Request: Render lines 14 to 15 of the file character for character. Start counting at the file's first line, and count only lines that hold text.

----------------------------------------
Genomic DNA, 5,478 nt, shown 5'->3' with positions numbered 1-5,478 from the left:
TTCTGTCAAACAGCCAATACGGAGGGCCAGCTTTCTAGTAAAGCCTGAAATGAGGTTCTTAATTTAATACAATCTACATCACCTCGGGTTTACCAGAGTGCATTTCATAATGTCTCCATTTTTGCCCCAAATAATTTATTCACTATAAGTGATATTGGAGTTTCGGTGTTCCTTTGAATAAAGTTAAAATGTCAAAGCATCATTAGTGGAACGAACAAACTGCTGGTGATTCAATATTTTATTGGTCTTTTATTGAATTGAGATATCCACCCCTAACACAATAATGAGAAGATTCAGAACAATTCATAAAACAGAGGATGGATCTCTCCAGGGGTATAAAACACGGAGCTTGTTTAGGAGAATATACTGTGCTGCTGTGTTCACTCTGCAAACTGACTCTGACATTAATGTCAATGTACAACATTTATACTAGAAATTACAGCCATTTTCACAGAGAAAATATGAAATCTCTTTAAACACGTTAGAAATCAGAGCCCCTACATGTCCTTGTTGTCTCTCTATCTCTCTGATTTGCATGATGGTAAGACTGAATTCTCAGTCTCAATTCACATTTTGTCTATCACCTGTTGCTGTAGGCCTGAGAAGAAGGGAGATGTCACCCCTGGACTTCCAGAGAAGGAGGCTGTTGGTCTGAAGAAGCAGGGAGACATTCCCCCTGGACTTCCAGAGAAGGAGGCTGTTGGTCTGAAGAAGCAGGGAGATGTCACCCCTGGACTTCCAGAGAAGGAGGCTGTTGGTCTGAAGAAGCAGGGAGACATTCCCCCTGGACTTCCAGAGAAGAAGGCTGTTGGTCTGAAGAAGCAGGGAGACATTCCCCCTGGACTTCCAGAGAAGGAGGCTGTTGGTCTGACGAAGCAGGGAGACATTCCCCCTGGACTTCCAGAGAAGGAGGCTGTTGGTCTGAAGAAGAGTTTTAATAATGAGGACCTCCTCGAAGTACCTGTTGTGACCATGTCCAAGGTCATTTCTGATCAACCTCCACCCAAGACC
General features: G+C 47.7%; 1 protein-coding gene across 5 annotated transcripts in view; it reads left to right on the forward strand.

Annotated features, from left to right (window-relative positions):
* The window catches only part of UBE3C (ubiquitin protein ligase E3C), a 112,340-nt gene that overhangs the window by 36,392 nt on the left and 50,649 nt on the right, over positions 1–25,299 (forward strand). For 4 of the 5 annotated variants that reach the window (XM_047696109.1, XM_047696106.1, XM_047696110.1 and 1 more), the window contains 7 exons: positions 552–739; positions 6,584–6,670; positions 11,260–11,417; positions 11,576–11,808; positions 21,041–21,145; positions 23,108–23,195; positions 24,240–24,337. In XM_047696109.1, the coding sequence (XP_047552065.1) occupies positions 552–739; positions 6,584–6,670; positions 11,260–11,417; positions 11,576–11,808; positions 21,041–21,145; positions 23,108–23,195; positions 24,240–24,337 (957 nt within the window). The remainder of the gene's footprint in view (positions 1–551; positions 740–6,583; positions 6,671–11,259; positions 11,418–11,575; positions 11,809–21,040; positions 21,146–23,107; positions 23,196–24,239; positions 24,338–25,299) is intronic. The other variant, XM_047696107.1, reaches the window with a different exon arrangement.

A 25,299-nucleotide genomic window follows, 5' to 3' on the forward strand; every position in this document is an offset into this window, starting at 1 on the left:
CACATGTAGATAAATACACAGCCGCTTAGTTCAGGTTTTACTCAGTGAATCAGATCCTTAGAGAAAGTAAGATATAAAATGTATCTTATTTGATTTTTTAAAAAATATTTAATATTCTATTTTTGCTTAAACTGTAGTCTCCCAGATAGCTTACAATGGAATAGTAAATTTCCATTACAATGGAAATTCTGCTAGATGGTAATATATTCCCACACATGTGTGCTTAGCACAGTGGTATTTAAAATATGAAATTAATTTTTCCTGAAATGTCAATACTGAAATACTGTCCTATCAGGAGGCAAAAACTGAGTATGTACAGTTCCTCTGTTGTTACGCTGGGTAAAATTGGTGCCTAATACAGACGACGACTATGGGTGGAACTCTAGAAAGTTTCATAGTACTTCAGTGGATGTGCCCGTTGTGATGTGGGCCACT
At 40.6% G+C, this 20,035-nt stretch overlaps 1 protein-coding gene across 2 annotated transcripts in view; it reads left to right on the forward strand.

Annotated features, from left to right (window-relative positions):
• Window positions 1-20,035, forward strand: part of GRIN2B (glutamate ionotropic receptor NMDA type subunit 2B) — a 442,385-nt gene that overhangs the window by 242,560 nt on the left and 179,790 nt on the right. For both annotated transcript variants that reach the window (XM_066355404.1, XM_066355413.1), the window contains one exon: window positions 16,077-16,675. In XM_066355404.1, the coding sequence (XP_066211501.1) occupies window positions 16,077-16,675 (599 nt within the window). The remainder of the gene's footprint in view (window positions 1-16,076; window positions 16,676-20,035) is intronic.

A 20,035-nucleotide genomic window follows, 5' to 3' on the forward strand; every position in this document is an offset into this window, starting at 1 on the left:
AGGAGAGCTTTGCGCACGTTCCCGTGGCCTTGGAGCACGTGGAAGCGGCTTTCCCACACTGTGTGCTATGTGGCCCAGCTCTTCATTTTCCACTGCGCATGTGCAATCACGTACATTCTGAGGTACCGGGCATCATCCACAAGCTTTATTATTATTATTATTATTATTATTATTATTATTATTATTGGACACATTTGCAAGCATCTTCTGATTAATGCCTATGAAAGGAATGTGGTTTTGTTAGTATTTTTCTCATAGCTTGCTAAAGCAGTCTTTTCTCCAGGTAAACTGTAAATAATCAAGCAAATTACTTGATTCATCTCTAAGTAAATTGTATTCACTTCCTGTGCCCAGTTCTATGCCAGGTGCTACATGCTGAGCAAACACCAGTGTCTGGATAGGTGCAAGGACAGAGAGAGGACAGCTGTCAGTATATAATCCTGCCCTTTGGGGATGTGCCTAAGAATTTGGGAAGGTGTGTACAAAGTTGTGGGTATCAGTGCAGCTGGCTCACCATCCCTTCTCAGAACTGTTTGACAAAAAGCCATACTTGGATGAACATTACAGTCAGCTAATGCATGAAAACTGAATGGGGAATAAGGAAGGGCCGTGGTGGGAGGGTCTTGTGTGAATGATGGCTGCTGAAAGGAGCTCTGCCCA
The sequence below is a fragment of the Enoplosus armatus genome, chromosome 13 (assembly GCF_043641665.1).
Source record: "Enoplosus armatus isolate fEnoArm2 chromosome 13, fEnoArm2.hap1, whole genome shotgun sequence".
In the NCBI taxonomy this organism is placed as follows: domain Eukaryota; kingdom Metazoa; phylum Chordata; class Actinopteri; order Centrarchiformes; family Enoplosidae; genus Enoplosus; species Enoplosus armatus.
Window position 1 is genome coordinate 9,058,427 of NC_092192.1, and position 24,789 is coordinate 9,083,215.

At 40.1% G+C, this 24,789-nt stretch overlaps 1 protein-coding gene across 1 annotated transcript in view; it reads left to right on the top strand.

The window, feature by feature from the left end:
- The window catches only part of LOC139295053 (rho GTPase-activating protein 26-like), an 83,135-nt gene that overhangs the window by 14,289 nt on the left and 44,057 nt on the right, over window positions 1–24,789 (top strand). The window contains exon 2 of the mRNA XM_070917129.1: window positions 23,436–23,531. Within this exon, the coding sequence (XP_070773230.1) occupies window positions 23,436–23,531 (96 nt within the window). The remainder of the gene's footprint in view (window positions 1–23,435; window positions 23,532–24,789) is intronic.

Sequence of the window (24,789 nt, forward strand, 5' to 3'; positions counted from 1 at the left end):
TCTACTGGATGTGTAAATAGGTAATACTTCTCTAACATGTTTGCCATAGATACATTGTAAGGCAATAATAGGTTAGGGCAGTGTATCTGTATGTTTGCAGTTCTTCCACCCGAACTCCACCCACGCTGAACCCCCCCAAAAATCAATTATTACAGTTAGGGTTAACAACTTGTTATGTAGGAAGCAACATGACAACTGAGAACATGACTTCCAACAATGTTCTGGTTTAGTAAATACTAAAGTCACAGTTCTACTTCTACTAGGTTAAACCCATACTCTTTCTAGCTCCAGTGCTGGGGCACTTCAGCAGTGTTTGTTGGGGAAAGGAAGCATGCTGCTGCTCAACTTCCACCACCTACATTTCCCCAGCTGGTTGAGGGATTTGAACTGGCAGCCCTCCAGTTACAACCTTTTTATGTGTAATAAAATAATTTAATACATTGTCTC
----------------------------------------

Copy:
Source record: "Enoplosus armatus isolate fEnoArm2 chromosome 13, fEnoArm2.hap1, whole genome shotgun sequence".
In the NCBI taxonomy this organism is placed as follows: domain Eukaryota; kingdom Metazoa; phylum Chordata; class Actinopteri; order Centrarchiformes; family Enoplosidae; genus Enoplosus; species Enoplosus armatus.